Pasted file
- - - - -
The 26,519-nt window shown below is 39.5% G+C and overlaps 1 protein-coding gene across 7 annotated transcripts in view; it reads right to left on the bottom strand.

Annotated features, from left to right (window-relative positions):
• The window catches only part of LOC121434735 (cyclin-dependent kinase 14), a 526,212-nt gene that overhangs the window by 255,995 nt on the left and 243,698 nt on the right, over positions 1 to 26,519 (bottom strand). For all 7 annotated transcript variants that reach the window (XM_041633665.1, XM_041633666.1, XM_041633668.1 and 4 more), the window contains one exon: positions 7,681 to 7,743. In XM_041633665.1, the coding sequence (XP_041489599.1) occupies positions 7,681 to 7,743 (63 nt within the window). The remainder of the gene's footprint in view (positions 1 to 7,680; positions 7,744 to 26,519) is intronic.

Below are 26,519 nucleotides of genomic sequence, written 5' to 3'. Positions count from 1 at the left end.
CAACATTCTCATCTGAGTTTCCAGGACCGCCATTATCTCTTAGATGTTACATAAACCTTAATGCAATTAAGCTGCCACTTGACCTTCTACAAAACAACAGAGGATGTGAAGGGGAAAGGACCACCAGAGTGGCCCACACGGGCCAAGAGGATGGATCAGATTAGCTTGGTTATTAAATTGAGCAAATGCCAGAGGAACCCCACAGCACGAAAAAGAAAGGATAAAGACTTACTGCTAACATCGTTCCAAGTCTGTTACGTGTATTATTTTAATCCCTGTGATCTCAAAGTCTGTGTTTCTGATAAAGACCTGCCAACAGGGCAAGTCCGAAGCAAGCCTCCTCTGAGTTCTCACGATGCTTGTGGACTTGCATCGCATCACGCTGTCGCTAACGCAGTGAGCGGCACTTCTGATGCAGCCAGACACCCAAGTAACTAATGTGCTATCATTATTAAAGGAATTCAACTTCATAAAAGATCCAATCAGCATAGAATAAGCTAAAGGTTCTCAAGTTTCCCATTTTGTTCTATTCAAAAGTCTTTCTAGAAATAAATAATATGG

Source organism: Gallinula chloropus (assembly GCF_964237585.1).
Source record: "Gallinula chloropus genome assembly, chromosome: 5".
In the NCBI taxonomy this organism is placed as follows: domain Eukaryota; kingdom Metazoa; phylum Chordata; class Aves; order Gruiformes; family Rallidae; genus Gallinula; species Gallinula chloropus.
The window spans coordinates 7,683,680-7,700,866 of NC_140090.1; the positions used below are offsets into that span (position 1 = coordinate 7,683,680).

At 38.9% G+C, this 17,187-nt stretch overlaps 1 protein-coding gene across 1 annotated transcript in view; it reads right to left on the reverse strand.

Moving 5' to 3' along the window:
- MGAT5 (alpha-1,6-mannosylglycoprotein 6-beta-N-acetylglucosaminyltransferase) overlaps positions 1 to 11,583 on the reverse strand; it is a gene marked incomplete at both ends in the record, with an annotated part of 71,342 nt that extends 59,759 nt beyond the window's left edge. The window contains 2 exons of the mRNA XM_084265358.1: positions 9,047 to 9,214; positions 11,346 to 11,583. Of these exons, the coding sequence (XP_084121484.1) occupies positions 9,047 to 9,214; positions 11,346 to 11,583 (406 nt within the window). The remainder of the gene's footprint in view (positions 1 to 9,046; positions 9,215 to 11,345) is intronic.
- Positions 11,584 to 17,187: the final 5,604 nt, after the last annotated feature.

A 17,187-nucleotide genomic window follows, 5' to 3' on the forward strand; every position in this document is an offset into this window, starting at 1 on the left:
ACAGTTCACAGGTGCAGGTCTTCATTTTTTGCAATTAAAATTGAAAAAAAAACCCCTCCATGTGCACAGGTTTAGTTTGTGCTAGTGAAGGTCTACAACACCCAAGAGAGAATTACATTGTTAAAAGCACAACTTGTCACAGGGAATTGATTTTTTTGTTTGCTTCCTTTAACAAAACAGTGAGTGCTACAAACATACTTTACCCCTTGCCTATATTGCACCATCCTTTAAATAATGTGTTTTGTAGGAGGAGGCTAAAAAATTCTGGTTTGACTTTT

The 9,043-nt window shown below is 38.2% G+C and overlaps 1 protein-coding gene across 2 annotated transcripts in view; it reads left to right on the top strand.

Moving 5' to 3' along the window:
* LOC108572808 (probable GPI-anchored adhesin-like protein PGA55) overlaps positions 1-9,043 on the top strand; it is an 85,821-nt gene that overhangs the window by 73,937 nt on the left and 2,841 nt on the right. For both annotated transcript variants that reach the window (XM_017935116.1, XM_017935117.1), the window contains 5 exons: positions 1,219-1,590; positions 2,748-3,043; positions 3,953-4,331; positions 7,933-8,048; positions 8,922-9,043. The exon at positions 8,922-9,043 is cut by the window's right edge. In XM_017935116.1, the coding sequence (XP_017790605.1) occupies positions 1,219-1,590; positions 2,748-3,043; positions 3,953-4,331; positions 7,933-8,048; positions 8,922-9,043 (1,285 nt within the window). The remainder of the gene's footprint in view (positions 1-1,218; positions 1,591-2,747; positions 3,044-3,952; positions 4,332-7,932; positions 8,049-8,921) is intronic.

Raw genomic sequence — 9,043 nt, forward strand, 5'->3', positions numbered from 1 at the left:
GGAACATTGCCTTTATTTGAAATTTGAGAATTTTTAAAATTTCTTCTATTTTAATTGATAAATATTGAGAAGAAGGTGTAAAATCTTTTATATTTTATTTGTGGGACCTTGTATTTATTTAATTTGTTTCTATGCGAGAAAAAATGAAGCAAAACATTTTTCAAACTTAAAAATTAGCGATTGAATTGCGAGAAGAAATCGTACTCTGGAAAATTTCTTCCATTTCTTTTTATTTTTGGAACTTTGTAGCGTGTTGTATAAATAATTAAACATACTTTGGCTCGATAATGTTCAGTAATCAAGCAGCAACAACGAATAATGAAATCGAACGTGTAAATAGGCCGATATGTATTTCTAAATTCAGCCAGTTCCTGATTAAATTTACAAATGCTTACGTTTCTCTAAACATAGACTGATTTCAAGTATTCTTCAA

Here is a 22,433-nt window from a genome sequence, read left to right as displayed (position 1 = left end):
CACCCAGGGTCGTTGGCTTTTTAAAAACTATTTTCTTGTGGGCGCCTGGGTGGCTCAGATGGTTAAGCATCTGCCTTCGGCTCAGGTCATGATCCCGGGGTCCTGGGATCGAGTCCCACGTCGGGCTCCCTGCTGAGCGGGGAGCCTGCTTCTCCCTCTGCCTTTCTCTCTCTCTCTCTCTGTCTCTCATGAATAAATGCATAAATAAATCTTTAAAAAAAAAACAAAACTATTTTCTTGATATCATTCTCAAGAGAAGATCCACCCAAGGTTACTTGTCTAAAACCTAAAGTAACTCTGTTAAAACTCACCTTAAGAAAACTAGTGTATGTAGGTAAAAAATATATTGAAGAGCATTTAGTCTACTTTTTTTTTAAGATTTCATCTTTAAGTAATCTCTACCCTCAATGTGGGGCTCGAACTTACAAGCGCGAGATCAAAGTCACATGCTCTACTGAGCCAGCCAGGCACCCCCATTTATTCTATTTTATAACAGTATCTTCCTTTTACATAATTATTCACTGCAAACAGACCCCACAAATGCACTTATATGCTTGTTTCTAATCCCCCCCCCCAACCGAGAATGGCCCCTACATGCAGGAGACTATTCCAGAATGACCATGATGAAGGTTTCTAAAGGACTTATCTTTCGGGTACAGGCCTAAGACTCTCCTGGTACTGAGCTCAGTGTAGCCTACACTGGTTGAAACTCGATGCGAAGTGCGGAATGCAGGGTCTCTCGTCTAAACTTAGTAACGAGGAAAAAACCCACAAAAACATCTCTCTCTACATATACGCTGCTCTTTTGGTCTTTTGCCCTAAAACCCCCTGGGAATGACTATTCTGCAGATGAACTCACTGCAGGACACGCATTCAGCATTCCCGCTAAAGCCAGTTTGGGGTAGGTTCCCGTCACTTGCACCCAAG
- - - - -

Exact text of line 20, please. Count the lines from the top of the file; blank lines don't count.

GGAACATTGCCTTTATTTGAAATTTGAGAATTTTTAAAATTTCTTCTATTTTAATTGATAAATATTGAGAAGAAGGTGTAAAATCTTTTATATTTTATTTGTGGGACCTTGTATTTATTTAATTTGTTTCTATGCGAGAAAAAATGAAGCAAAACATTTTTCAAACTTAAAAATTAGCGATTGAATTGCGAGAAGAAATCGTACTCTGGAAAATTTCTTCCATTTCTTTTTATTTTTGGAACTTTGTAGCGTGTTGTATAAATAATTAAACATACTTTGGCTCGATAATGTTCAGTAATCAAGCAGCAACAACGAATAATGAAATCGAACGTGTAAATAGGCCGATATGTATTTCTAAATTCAGCCAGTTCCTGATTAAATTTACAAATGCTTACGTTTCTCTAAACATAGACTGATTTCAAGTATTCTTCAA